BONDING AND FIDUCIARY LIABILITY INSURANCE
The Employee Retirement Income Security Act of 1974 (“ERISA”) is a federal law of the United States that sets minimum standards of conduct for most voluntarily established retirement and health plans in the private industry to provide protection for individuals in those plans. The provisions of ERISA, which are administered by the U.S. Department of Labor, were enacted to address public concern that funds of private pension and other employee benefit plans were being mismanaged and abused.
A critical aspect of ERISA is that of the ERISA bond – a tool that covers administrators to protect against acts of fraud and dishonesty. An ERISA bond is a compulsory requirement (subject to some exemptions) and is essential for the protection of retirement plans.
The bond is an insurance policy that applies to retirement plans that fall under ERISA’s jurisdiction. An ERISA bond protects these plans against losses that may result from fraud or dishonesty by the people in charge.
Every person who “handles funds or other property” must be bonded (unless exempted). This encompasses those whose duties and functions involve receipt, handling, disbursal, custody or control of plans or property, including the plan administrator, responsible principals and employees, the plan sponsor, and in some cases, service providers.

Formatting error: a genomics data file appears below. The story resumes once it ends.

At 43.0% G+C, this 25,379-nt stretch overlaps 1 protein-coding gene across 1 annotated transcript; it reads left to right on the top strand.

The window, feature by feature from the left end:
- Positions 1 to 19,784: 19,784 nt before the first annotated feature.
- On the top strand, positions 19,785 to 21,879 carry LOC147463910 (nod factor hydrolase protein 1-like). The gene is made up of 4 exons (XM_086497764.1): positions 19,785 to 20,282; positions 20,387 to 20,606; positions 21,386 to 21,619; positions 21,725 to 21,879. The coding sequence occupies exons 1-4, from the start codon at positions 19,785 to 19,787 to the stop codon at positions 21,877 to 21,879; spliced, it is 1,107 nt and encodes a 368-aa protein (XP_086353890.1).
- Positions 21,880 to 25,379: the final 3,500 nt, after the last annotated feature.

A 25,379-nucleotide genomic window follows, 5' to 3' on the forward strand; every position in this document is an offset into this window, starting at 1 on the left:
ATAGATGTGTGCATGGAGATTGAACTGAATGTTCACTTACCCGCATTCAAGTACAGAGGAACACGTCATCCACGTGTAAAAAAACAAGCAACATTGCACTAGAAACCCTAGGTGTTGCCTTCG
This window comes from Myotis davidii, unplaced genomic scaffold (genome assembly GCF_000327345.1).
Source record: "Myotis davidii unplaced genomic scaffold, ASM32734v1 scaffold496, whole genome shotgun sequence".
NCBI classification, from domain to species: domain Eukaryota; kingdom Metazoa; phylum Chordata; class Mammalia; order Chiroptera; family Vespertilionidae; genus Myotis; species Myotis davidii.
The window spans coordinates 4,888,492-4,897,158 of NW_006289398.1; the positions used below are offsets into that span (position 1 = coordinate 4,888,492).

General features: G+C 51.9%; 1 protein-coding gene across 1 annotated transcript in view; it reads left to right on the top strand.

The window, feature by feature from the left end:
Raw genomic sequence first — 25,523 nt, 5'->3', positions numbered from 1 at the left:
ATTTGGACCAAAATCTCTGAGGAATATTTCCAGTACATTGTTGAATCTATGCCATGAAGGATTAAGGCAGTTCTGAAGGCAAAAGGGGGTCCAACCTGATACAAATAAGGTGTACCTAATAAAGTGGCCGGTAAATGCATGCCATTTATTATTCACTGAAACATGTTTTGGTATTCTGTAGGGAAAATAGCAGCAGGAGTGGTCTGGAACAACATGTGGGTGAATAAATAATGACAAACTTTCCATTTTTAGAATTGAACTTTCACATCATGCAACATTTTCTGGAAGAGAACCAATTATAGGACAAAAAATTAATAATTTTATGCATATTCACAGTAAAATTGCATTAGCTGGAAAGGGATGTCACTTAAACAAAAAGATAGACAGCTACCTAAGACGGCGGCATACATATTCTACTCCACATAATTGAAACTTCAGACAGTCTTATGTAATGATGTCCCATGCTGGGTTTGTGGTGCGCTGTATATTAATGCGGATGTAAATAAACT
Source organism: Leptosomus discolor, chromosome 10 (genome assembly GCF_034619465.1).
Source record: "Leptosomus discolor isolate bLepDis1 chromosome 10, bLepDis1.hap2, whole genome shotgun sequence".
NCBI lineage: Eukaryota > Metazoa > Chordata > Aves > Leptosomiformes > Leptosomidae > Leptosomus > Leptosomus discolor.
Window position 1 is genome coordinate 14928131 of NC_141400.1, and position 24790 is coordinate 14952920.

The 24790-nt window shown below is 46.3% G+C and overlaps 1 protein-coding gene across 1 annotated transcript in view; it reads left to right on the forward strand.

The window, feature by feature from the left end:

Failure to carry a bond, could result in the Department of Labor imposing financial penalties, sanctions, and criminal penalties.
ERISA requires that the bond meets specific requirements:
ERISA fidelity bonds are sometimes confused with fiduciary liability insurance. While the ERISA bond specifically insures a plan against losses due to the acts of fraud or dishonesty by persons responsible for managing plan funds or property, fiduciary liability insurance insures fiduciaries, and in some cases the plan itself, against losses essentially caused by mismanagement impacting the plan and participants. Fiduciary liability insurance ought also to be considered but it is not required and does not satisfy the fidelity bonding required pursuant to ERISA.